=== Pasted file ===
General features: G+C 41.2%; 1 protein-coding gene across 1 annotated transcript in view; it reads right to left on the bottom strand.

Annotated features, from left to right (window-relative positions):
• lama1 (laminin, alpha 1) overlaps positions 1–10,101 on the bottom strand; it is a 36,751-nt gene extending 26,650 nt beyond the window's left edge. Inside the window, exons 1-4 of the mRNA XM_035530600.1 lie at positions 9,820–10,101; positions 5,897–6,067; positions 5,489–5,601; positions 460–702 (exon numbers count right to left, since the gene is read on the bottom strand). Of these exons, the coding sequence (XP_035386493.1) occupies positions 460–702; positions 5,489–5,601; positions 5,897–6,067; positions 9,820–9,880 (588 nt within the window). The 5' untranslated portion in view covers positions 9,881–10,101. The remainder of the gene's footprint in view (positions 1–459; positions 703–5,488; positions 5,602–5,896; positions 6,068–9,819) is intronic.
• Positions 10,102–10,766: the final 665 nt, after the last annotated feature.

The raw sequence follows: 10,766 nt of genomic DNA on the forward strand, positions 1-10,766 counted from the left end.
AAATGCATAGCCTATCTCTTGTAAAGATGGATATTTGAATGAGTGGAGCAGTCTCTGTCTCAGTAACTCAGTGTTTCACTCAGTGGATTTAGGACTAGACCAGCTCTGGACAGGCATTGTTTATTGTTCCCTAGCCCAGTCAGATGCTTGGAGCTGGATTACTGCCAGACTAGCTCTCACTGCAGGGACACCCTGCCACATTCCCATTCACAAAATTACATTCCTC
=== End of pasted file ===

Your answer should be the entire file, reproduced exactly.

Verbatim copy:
General features: G+C 41.2%; 1 protein-coding gene across 1 annotated transcript in view; it reads right to left on the bottom strand.

Annotated features, from left to right (window-relative positions):
• lama1 (laminin, alpha 1) overlaps positions 1–10,101 on the bottom strand; it is a 36,751-nt gene extending 26,650 nt beyond the window's left edge. Inside the window, exons 1-4 of the mRNA XM_035530600.1 lie at positions 9,820–10,101; positions 5,897–6,067; positions 5,489–5,601; positions 460–702 (exon numbers count right to left, since the gene is read on the bottom strand). Of these exons, the coding sequence (XP_035386493.1) occupies positions 460–702; positions 5,489–5,601; positions 5,897–6,067; positions 9,820–9,880 (588 nt within the window). The 5' untranslated portion in view covers positions 9,881–10,101. The remainder of the gene's footprint in view (positions 1–459; positions 703–5,488; positions 5,602–5,896; positions 6,068–9,819) is intronic.
• Positions 10,102–10,766: the final 665 nt, after the last annotated feature.

The raw sequence follows: 10,766 nt of genomic DNA on the forward strand, positions 1-10,766 counted from the left end.
AAATGCATAGCCTATCTCTTGTAAAGATGGATATTTGAATGAGTGGAGCAGTCTCTGTCTCAGTAACTCAGTGTTTCACTCAGTGGATTTAGGACTAGACCAGCTCTGGACAGGCATTGTTTATTGTTCCCTAGCCCAGTCAGATGCTTGGAGCTGGATTACTGCCAGACTAGCTCTCACTGCAGGGACACCCTGCCACATTCCCATTCACAAAATTACATTCCTC